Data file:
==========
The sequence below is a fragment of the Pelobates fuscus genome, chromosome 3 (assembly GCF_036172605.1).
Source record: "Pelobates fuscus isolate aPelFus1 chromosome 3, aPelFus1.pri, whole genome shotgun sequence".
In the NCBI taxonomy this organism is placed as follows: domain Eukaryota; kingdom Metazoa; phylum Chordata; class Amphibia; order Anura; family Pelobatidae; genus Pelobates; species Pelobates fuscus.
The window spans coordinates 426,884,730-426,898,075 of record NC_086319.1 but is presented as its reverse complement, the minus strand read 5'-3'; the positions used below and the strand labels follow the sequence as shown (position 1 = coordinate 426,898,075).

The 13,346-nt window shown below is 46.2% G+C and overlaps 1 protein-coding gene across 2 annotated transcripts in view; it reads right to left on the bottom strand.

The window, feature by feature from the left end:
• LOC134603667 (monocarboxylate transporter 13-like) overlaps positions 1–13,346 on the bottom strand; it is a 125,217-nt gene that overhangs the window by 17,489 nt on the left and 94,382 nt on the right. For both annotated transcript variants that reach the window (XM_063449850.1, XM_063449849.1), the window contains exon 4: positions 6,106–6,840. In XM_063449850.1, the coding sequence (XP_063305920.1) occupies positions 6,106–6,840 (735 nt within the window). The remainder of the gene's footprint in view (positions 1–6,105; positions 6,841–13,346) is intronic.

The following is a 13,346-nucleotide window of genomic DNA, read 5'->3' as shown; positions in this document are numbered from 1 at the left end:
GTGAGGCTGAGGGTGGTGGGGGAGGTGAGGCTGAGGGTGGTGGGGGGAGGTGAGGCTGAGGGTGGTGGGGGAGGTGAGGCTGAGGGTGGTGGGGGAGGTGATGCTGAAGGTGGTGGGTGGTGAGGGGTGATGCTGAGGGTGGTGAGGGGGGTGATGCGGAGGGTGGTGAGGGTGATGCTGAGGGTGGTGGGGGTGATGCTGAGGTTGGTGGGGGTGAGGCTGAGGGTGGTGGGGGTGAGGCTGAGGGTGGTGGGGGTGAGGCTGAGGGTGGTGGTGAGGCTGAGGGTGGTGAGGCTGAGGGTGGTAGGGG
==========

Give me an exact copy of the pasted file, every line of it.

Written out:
The sequence below is a fragment of the Pelobates fuscus genome, chromosome 3 (assembly GCF_036172605.1).
Source record: "Pelobates fuscus isolate aPelFus1 chromosome 3, aPelFus1.pri, whole genome shotgun sequence".
In the NCBI taxonomy this organism is placed as follows: domain Eukaryota; kingdom Metazoa; phylum Chordata; class Amphibia; order Anura; family Pelobatidae; genus Pelobates; species Pelobates fuscus.
The window spans coordinates 426,884,730-426,898,075 of record NC_086319.1 but is presented as its reverse complement, the minus strand read 5'-3'; the positions used below and the strand labels follow the sequence as shown (position 1 = coordinate 426,898,075).

The 13,346-nt window shown below is 46.2% G+C and overlaps 1 protein-coding gene across 2 annotated transcripts in view; it reads right to left on the bottom strand.

The window, feature by feature from the left end:
• LOC134603667 (monocarboxylate transporter 13-like) overlaps positions 1–13,346 on the bottom strand; it is a 125,217-nt gene that overhangs the window by 17,489 nt on the left and 94,382 nt on the right. For both annotated transcript variants that reach the window (XM_063449850.1, XM_063449849.1), the window contains exon 4: positions 6,106–6,840. In XM_063449850.1, the coding sequence (XP_063305920.1) occupies positions 6,106–6,840 (735 nt within the window). The remainder of the gene's footprint in view (positions 1–6,105; positions 6,841–13,346) is intronic.

The following is a 13,346-nucleotide window of genomic DNA, read 5'->3' as shown; positions in this document are numbered from 1 at the left end:
GTGAGGCTGAGGGTGGTGGGGGAGGTGAGGCTGAGGGTGGTGGGGGGAGGTGAGGCTGAGGGTGGTGGGGGAGGTGAGGCTGAGGGTGGTGGGGGAGGTGATGCTGAAGGTGGTGGGTGGTGAGGGGTGATGCTGAGGGTGGTGAGGGGGGTGATGCGGAGGGTGGTGAGGGTGATGCTGAGGGTGGTGGGGGTGATGCTGAGGTTGGTGGGGGTGAGGCTGAGGGTGGTGGGGGTGAGGCTGAGGGTGGTGGGGGTGAGGCTGAGGGTGGTGGTGAGGCTGAGGGTGGTGAGGCTGAGGGTGGTAGGGG